Dear Chief Perry,
Q: I have always wondered what was meant by the sign that says "15 miles per hour when children are present" in the school zones. Does it mean when you can see children or any school is in session and all the kids may be in the class room? I've lived here 21 years and still don't know.
A: The school zone speed limit has a sign stating that the posted speed limit is 15 MPH (for Kauai) during the hours of 7:00am – 3:00pm and when children are present. This would be during school hours, it would not apply on weekends and holidays or when children are not in school. During school hours the children are not always in class; a class of students may be outside for Physical Education or some other outdoor activity and there is a potential for a child to be near the roadway. Schools also have evacuations and fire drills that children may be near the roads. Students also have breaks such as recess and lunch where they may be outside and near roads. For the safety of the children we enforce the school zone speed limit when students are at the school.
But when school is not in session, the speed limit is 25 mph.
Traffic Safety Unit
Dear Chief Perry,
Q: Recently there have been shooting incidents in schools, private companies, and other public venues where people are the most vulnerable. What is going on, and how do we keep safe?
A: It is very difficult to assess what motivates an individual to commit such an act of violence. Historically we are familiar with the Xerox shooting on November 2, 1999. But more recently the Sandy Hook massacre involving elementary school children has brought home the fact that no place is sacred or completely safe from individuals with malice in their heart.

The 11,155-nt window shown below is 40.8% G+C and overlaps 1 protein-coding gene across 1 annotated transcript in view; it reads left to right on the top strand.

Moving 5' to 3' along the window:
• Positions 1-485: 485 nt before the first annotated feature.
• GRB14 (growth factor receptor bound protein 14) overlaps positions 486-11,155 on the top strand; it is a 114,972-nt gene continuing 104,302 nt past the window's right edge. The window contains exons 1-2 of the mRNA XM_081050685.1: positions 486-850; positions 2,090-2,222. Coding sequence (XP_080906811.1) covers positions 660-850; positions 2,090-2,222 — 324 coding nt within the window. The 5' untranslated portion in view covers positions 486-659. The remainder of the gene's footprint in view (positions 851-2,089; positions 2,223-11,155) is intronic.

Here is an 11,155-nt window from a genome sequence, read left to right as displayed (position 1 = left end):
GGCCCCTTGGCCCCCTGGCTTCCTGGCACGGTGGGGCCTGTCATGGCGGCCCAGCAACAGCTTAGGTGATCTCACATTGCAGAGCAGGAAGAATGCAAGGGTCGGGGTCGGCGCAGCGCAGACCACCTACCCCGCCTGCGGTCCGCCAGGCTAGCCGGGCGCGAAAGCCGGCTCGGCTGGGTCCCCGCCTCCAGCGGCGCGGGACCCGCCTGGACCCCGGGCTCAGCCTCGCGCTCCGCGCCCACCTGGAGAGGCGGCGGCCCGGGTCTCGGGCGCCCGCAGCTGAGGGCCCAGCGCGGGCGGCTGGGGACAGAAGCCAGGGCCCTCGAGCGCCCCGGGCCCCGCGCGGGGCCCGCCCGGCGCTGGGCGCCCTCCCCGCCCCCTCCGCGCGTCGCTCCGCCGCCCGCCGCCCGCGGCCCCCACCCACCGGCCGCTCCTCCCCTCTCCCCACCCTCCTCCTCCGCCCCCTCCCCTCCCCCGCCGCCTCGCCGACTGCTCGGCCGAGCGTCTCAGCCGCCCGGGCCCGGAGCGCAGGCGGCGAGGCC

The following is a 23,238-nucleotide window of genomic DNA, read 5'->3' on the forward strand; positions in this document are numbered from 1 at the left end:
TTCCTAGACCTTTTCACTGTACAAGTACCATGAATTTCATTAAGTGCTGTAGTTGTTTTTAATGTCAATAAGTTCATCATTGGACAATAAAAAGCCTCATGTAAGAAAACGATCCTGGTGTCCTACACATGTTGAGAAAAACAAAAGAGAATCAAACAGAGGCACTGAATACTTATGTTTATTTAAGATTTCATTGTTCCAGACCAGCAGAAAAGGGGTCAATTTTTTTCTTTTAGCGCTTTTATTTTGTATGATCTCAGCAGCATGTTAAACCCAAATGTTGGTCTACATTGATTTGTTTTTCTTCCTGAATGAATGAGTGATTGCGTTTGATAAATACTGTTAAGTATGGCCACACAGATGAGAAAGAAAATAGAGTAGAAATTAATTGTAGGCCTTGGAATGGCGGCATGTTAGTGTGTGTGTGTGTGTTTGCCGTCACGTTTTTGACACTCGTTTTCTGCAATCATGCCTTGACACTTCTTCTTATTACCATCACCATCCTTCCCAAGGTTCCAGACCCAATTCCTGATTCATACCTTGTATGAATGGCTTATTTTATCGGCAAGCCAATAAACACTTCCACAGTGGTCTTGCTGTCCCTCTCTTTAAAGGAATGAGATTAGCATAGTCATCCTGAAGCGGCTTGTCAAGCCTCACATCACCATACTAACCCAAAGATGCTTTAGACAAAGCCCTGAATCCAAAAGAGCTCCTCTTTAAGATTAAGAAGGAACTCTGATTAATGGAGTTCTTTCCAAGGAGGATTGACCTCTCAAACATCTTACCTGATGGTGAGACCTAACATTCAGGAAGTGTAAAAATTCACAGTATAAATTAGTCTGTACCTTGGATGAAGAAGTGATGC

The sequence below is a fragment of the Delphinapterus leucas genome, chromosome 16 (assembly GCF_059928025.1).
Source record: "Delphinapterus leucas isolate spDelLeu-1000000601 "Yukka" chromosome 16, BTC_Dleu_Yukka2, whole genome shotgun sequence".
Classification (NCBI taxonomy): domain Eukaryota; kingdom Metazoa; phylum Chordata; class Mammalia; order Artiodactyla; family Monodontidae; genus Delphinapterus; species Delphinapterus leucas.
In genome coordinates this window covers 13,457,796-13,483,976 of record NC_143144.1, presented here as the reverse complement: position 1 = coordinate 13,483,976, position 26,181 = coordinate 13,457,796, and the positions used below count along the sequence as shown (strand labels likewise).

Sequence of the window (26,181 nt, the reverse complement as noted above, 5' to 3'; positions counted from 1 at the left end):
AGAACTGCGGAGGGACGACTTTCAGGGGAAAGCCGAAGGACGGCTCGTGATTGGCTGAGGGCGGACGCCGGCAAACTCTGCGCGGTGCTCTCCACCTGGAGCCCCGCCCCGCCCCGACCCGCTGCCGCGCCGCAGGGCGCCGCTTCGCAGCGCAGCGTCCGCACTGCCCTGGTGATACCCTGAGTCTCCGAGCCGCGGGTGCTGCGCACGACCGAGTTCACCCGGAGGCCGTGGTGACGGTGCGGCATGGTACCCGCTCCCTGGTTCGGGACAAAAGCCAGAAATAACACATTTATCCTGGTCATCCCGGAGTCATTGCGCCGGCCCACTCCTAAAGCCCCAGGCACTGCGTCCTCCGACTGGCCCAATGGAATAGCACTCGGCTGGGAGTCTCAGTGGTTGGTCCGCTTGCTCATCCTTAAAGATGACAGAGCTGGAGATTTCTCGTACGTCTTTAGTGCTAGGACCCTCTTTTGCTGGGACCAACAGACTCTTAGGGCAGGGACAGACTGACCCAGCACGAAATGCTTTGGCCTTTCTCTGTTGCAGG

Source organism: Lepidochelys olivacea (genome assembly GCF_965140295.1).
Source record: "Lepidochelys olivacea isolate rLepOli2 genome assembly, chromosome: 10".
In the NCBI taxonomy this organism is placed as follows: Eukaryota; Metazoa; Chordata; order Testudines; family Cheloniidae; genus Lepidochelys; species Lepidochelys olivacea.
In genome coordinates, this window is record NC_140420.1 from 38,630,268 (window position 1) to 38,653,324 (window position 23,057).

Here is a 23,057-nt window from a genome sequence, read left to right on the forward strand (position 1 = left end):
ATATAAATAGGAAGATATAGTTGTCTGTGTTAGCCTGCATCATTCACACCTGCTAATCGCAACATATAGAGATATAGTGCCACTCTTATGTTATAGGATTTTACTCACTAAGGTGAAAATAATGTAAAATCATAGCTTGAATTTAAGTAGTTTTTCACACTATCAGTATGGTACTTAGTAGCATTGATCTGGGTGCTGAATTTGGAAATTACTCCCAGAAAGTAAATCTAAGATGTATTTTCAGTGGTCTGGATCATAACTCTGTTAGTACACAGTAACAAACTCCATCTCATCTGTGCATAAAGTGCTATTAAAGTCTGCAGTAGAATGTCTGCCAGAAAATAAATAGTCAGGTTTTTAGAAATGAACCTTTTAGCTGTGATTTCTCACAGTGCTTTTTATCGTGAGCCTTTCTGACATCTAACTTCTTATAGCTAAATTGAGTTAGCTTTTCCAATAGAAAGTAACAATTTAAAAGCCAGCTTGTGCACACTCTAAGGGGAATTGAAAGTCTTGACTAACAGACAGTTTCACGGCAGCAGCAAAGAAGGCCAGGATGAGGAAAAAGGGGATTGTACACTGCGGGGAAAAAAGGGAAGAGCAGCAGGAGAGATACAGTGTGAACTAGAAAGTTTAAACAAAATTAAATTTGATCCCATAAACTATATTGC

For the past few years, the average active shooter incident was 5-15 per year, but experts predict an increase of 20-25 incidents annually.
So what do you do as a private citizen or government employee?
There are certain things you should be made aware of, and questions you should ask so that you have a better chance for survival. First of all, you must prepare for the worse case scenario. While not inclusive, here are some considerations:
1. Within the organization, what safety measures or policies have been established to ensure your safety, and the safety of others?
2. Are these policies practiced? Do you have evacuation drills?
3. Is there an escape plan?
4. Are there dangerous choke points (meaning converging areas) that have been identified?
5. Is there a designated safe-room to barricade until help arrives?
Other preventive measures may be implemented to deter or at least minimize the risk to employees of government and/or private sector. As an example, consideration could be given to the hiring of security personnel and installation of a metal detector to preclude the possibility of firearms or other weapons entering into the premises.
Hand-held metal detection wands may also be an option because they are less intrusive than a frisk.
I can assure you that in hostage situations and shootings of this nature, our Specialized Services Team are trained to respond appropriately to secure and if necessary, to neutralize the threat.
While we will do everything in our power to keep you out of harm's way, you must, however, take responsibility for your own safety until we are able to respond.
Remember that the most dangerous thoughts are not that of the criminal—because their reality is distorted—it is instead the victim’s mindset of complacency believing that something as heinous as a shooting won’t happen here, and it won’t happen to me.
For additional information please view the link on our website related to active shooters.